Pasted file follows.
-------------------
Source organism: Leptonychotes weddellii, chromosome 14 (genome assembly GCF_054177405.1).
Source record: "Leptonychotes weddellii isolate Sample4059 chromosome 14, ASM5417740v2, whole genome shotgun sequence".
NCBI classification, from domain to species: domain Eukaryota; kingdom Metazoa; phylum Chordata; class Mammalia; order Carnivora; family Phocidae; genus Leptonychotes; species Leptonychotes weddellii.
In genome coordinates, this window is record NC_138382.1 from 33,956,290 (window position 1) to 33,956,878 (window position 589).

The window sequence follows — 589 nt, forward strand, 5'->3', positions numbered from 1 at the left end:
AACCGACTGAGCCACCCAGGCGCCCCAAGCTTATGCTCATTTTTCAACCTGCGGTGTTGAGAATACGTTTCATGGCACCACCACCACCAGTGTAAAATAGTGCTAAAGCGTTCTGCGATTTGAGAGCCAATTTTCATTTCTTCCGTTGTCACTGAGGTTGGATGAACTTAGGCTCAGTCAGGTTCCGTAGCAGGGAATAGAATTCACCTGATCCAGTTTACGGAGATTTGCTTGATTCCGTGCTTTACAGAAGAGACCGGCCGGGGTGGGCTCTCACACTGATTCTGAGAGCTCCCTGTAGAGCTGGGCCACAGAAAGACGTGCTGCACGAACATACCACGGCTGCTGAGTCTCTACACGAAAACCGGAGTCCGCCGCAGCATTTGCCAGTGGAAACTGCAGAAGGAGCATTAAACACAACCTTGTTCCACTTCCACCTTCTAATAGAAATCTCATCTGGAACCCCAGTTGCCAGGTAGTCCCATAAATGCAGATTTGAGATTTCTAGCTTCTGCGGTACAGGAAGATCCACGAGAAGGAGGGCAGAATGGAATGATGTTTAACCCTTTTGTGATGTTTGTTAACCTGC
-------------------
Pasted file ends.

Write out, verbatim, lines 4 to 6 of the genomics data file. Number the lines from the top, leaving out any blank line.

In genome coordinates, this window is record NC_138382.1 from 33,956,290 (window position 1) to 33,956,878 (window position 589).

The window sequence follows — 589 nt, forward strand, 5'->3', positions numbered from 1 at the left end:
AACCGACTGAGCCACCCAGGCGCCCCAAGCTTATGCTCATTTTTCAACCTGCGGTGTTGAGAATACGTTTCATGGCACCACCACCACCAGTGTAAAATAGTGCTAAAGCGTTCTGCGATTTGAGAGCCAATTTTCATTTCTTCCGTTGTCACTGAGGTTGGATGAACTTAGGCTCAGTCAGGTTCCGTAGCAGGGAATAGAATTCACCTGATCCAGTTTACGGAGATTTGCTTGATTCCGTGCTTTACAGAAGAGACCGGCCGGGGTGGGCTCTCACACTGATTCTGAGAGCTCCCTGTAGAGCTGGGCCACAGAAAGACGTGCTGCACGAACATACCACGGCTGCTGAGTCTCTACACGAAAACCGGAGTCCGCCGCAGCATTTGCCAGTGGAAACTGCAGAAGGAGCATTAAACACAACCTTGTTCCACTTCCACCTTCTAATAGAAATCTCATCTGGAACCCCAGTTGCCAGGTAGTCCCATAAATGCAGATTTGAGATTTCTAGCTTCTGCGGTACAGGAAGATCCACGAGAAGGAGGGCAGAATGGAATGATGTTTAACCCTTTTGTGATGTTTGTTAACCTGC